“Therefore I tell you, do not be anxious about your life, what you will eat, nor about your body, what you will put on. . . . [For] your Father knows that you need them. Instead, seek his kingdom, and these things will be added to you.” Luke 12:2230–31

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Have you heard the older hymn “It Is Well With My Soul?” Chances are if you grew up in the church you heard it frequently and if you currently attend church you might hear a more popular rendition.
The hymn was written by Horatio Spafford who was a wealthy lawyer in Chicago where he lived happily with his wife and their five children.
Would you be able to say “It Is Well With My Soul” if this was your life?
Things did not stay that way. In 1871 he lost his 2-year-old son in the Great Chicago Fire. Less significant, but important to note is he also lost most of his wealth in the fire because he had primarily invested his riches in property that had been lost.
A few years later, he was supposed to go to Europe with his family but sent his daughters and wife ahead because he had to deal with business in Chicago.
The ship that had his daughters and wife on it sank, and all four of his daughters died. Only his wife survived.
As he traveled overseas to meet his wife, he was inspired to write the lyrics to the famous hymn “It Is Well With My Soul,” that goes:
“When peace like a river attendeth my way,
When sorrows like sea billows roll,
Whatever my lot, Thou hast taught me to say,
It is well, it is well with my soul.”
Now I ask again: would you be able to say “It Is Well With My Soul” if this was your life?
Horatio was able to say this right after he had lost his son, his success, and his four daughters.
Why?
Because he did not place just his trust in God during life’s prosperity, but in life calamities as well.
Paul wrote in Philippians 4:11-13:
“I have learned in whatever situation I am to be content. I know how to be brought low, and I know how to abound. In any and every circumstance, I have learned the secret of facing plenty and hunger, abundance and need. I can do all things through him who strengthens me.”
The secret to containment in life is a steadfast trust in God despite the circumstances you are experiencing.
One of the reasons it is so important to learn the Word of God and form a relationship with God is so that you will not waiver in your trust when things get rough.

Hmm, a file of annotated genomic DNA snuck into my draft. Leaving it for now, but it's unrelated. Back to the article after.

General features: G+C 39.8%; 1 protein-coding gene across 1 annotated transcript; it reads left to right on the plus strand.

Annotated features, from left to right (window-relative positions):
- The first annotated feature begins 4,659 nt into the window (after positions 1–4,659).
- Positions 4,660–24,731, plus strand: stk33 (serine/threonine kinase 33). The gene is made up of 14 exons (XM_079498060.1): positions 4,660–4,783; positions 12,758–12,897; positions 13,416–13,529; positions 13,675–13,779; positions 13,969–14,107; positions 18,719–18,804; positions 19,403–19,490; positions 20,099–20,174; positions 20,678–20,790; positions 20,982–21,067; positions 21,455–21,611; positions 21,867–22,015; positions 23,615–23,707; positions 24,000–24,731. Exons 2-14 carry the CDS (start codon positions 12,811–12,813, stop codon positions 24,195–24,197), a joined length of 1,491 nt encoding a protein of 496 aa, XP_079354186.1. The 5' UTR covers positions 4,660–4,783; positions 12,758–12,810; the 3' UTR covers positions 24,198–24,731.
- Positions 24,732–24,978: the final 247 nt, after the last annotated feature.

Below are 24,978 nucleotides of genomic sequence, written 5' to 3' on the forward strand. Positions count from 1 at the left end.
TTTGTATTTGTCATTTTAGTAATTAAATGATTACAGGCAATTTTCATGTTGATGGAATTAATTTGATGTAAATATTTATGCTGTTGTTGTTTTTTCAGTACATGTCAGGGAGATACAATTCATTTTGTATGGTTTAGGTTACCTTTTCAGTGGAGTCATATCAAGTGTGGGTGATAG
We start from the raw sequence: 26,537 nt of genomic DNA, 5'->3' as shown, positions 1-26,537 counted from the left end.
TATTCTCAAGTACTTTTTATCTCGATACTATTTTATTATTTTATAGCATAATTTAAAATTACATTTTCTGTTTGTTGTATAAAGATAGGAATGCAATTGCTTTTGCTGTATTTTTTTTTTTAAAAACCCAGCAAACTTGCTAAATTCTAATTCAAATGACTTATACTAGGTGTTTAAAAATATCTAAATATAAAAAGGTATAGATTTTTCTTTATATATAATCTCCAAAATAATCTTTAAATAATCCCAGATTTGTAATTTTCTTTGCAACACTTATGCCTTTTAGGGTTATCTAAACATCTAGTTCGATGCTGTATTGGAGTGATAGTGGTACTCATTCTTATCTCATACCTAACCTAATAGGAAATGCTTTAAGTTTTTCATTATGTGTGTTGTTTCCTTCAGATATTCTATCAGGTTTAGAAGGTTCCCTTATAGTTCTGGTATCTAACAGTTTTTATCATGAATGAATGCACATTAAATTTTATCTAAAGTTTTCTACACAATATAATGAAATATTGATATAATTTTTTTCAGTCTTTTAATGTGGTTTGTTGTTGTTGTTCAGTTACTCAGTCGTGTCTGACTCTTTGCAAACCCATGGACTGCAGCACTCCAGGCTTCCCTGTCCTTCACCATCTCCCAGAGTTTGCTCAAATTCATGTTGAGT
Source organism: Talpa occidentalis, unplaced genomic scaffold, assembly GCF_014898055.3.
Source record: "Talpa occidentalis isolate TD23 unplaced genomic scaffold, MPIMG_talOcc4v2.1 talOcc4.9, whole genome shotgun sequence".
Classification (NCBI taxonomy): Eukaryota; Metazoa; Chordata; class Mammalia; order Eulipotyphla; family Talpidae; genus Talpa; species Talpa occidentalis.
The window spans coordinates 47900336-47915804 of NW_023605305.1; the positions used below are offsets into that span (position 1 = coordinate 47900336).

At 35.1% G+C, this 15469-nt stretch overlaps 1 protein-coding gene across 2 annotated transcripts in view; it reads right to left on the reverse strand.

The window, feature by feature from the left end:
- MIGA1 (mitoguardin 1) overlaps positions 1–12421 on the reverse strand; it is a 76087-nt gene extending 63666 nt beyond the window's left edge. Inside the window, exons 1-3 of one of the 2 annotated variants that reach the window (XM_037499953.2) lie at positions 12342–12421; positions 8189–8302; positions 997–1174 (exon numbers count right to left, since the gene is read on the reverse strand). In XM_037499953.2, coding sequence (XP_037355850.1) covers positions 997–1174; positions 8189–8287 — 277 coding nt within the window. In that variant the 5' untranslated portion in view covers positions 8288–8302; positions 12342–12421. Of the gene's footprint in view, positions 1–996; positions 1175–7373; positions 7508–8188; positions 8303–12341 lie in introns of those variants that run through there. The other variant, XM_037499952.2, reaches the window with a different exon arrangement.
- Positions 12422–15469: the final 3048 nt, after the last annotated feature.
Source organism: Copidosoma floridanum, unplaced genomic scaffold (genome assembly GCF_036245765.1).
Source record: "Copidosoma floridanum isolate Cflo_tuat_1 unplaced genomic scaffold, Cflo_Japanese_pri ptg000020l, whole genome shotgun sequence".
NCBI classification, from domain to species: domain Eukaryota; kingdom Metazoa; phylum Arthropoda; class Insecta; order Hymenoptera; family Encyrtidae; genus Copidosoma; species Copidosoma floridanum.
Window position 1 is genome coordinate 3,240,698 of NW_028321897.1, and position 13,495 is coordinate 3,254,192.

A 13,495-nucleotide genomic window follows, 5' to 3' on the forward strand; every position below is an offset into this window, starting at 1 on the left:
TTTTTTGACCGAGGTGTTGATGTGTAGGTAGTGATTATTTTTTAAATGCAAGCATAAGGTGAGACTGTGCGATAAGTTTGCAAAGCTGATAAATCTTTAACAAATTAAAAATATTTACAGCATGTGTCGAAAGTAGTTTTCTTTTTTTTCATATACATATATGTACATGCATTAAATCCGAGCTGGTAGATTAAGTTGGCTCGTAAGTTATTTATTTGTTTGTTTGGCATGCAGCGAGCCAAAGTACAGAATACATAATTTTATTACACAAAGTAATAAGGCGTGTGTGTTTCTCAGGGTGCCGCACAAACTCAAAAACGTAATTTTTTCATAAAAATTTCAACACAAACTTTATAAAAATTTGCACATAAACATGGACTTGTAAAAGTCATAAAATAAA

Horatio spent years and years studying the word of God before life took a devastating turn. Because he had a strong trust in God, he was able to survive the horrible circumstances that came his way.
Sometimes you might feel like its hard to trust God when you are going through tough life situations. You might even feel like there is nothing left to live for.
Whether you are experiencing loss, death, failure, or any type of chaos, know that there is a place that you can place your trust that will give you grounded in a way that you can’t experience through anything else.
Let Horatio’s story be a reminder for you and an example to of what an unwavering faith in God looks like, and how it can impact your life.
The fact of the matter is, you are going to go through tough times in life. You are going to lose loved ones, you’re going to experience failure, you’re going to feel hopeless at points.
But we serve a loving God who not only gives us the chance to develop a deep relationship with him but desires us to do so.
A relationship with God will not only build our trust in Him but it will sustain us when times get tough.
Work on your trust in God now, so that when unplanned circumstances arise, you can have faith in Him that He will carry you through it.
Don’t just place your trust in God during life’s prosperity, but in life calamities as well.

Thoughts For The Day

Do you think your faith in God is steady enough to get you through the events that happened to Horatio?
Do you place your trust in God during the bad seasons or just the good seasons?
How can you work to trust God more now so that when circumstances become difficult you can find yourself unwavering in your trust for God?

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